This article is another spin-off of the Differential-drive robot calibration. If you remember the article at the end you found that wheels are most of the times of different sizes with differences of around 0.01% but that are big enough to affect movement over 1 meter. So…

What happens when you move one meter straight with different wheels?

So the best way of understanding the problem was to force a big wheel difference so I just replaced with two different wheels: one of 56mm and another of 44mm of diameter. So let’s begin to see what happens with the simplest case.

## Differential drive movement theory

If you need to know a bit of the Maths behind straight line movemeny, I explained them in this short video.

## Different size wheels and movement using biggest wheel diameter

The simplest approach is using the biggest wheel diameter and cross your fingers.

The code is pretty much like this:

double maxWheel=leftWheel; if(rightWheel>leftWheel) { maxWheel=rightWheel; } degrees=(int)((length/(maxWheel*Math.PI))*360); left.rotate(degrees,true); right.rotate(degrees); left.waitComplete();

As you can see on the video the robot steers clearly to the side with the smallest wheel, and that is because the biggest wheels is moving more distance that the smallest one.

## Different size wheels and movement using average wheel diameter

We can try to compute the average diameter and move the average diameter… will it be useful?

The code is pretty much like this:

double meanWheel=(leftWheel+rightWheel)/2.0; degrees=(int)((length/(meanWheel*Math.PI))*360); left.rotate(degrees,true); right.rotate(degrees); left.waitComplete();

Again, as you can see in the video it still moves to the side with the smallest wheel for the very same reasons that the above case.

## Using different amount of rotations for each motor

The problem is that the smallest wheel runs less distance than the big wheel so we could try to make each wheel rotate a different amount of degrees with a code like this.

degrees=(int)((length/(leftWheel*Math.PI))*360); left.rotate(degrees,true); degrees=(int)((length/(rightWheel*Math.PI))*360); right.rotate(degrees); left.waitComplete();

Now both wheels will move one meter… but as you can see on the video it is still not enough. Why? Because despite the fact that both wheels moves the same amount of distance, they do it at different speed.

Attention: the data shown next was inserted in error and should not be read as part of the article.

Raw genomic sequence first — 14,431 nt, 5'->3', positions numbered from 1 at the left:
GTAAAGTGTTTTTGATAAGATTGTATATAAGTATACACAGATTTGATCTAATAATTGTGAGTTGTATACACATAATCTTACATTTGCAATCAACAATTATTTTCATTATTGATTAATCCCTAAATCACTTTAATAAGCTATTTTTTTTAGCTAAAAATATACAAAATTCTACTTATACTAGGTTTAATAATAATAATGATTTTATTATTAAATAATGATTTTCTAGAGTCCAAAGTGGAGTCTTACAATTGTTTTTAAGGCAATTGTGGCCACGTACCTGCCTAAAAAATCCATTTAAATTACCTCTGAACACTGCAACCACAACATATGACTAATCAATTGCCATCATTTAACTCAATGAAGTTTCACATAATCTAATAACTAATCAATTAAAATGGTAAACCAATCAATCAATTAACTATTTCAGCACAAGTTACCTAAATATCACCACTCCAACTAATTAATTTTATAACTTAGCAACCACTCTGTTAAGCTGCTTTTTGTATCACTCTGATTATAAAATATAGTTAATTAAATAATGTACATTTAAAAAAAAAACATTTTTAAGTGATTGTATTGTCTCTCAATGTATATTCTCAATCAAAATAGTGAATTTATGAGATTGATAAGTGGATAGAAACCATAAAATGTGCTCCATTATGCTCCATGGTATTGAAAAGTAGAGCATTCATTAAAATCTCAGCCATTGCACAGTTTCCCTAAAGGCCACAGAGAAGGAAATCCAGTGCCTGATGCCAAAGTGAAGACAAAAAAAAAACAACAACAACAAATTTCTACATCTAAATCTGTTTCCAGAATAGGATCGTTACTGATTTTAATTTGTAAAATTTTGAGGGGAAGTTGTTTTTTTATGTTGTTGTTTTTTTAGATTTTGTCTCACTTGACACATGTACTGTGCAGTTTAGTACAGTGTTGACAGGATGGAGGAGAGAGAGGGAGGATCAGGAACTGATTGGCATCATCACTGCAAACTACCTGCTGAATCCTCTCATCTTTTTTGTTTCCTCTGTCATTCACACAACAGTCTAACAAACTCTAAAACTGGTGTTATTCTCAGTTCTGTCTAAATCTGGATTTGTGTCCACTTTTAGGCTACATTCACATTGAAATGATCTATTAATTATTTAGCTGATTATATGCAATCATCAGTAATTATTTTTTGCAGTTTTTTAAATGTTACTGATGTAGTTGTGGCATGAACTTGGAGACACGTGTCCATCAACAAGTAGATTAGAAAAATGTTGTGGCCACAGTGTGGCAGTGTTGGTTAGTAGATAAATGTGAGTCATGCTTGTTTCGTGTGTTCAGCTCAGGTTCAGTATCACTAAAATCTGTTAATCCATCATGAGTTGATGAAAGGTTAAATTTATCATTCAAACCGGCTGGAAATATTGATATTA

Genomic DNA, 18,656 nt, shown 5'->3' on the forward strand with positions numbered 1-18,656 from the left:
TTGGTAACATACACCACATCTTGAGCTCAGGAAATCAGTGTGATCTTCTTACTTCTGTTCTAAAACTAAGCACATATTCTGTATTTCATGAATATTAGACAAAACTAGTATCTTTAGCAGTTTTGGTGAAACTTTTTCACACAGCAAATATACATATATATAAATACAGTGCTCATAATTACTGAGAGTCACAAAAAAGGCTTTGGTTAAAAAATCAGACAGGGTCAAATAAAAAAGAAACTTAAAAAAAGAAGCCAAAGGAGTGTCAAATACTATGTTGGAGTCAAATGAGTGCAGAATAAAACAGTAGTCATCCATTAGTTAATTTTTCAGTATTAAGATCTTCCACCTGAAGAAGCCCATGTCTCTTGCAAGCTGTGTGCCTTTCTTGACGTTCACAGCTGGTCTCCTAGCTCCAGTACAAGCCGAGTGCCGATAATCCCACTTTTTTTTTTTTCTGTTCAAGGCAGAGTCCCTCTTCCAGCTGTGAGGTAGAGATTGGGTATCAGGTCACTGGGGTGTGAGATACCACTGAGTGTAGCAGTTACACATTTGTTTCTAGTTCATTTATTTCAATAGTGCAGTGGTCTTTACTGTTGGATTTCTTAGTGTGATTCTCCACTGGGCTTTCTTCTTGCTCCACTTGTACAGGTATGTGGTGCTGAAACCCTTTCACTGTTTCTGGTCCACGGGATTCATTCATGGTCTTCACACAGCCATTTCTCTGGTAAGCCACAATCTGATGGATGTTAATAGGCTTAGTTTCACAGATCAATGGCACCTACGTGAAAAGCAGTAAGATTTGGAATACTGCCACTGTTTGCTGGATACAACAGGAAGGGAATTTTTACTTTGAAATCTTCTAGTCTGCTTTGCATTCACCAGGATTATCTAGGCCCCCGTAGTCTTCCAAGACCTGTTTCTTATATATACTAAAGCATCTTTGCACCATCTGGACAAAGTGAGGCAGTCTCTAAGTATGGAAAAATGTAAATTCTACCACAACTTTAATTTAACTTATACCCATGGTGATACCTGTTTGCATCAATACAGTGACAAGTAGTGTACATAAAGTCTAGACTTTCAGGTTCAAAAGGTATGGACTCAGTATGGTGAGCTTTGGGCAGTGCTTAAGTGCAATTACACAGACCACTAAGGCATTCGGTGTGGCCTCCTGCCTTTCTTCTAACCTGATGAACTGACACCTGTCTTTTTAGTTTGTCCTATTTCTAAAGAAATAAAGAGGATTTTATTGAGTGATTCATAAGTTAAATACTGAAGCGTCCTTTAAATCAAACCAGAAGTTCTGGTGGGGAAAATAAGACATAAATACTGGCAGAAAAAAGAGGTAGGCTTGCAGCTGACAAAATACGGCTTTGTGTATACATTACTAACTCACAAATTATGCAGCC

## Using different speed for each wheel

Ok, if you are still here you should have realized that we need to apply different speed to each wheel… but how do we set speed?

v = d/t

So we can write

vl = dl * π/t

vr = dr * π/t

As we want them to arrive at the same time, t is the same for both expressions so we can write:

dl / vl = dr / vr

We set vl to any value we want and then we can define vr as

vr = dt * vl / dl

So, this is the code:

int lspeed=400; left.setSpeed(lspeed); int rspeed=(int)(lspeed*leftWheel/rightWheel); right.setSpeed(rspeed); degrees=(int)((length/(leftWheel*Math.PI))*360); left.rotate(degrees,true); degrees=(int)((length/(rightWheel*Math.PI))*360); right.rotate(degrees); left.waitComplete();

So you can see the result on the video and … WTF!!! It doesn’t work. Why? WHY! oh, Why!? Look again the video and see how the biggest wheel reaches its top speed sooner than the smaller resulting in a small but noticeable turn.

## Using different accelerations for each wheel

So, in our last step to solve the problem we are going to calculate the new acceleration for each wheel. Again, we can define acceleration as:

a= Δv / Δt

If we consider the time from zero to top speed we get:

al = vl / t

ar = vr / t

As we want to reach the top speed at the same time we can write

vl / al = vr / ar

And as we did before… we set the left acceleration to some reasonable value and calculate right one with

ar = vr * al / vl

So we get this code…

lspeed=400; left.setSpeed(lspeed); rspeed=(int)(lspeed*leftWheel/rightWheel); right.setSpeed(rspeed); int lacceleration=400; left.setAcceleration(lacceleration); int racceleration=(int)(lacceleration*rspeed/(double)lspeed); right.setAcceleration(racceleration); degrees=(int)((length/(leftWheel*Math.PI))*360); left.rotate(degrees,true); degrees=(int)((length/(rightWheel*Math.PI))*360); right.rotate(degrees); left.waitComplete();

And as you can see on the video it does work! Yes!

## Download source code

You can download here the code for EV3 leJOS

Just import these two files in a leJOS Eclipse and you are done. Or simply put them on the same folder and make it an Eclipse source folder.

## Miguel says…

It is really cool to see the asymmetric robot moves straight and as I have been writing lately I wasn’t expecting something so simple to be so hard. Good luck implementing this using EV3 software…